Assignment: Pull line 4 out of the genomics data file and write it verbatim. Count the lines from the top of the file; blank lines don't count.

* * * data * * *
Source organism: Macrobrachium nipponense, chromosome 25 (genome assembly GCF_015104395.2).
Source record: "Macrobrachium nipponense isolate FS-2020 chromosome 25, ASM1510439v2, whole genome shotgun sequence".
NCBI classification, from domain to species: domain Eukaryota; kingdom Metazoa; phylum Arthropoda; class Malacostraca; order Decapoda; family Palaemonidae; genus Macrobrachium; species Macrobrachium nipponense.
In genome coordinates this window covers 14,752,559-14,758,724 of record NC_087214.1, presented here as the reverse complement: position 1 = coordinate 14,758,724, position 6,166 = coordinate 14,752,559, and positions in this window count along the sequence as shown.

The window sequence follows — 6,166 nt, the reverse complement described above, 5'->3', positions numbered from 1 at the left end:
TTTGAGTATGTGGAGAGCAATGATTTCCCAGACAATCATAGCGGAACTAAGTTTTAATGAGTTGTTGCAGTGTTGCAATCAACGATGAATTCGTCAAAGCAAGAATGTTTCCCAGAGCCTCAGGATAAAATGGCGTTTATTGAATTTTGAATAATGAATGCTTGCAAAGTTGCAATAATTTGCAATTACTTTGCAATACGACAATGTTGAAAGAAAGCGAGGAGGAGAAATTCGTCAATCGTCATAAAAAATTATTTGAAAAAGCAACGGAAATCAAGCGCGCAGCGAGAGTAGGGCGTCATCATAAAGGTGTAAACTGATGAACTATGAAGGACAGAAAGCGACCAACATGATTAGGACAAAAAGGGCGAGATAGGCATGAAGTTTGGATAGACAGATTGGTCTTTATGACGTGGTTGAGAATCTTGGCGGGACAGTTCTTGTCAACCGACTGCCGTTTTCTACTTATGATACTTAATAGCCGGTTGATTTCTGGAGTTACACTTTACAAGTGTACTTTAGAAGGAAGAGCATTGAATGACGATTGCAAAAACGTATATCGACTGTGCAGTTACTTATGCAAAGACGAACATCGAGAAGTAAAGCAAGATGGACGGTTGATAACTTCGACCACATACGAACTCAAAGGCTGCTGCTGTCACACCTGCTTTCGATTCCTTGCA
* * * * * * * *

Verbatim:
In genome coordinates this window covers 14,752,559-14,758,724 of record NC_087214.1, presented here as the reverse complement: position 1 = coordinate 14,758,724, position 6,166 = coordinate 14,752,559, and positions in this window count along the sequence as shown.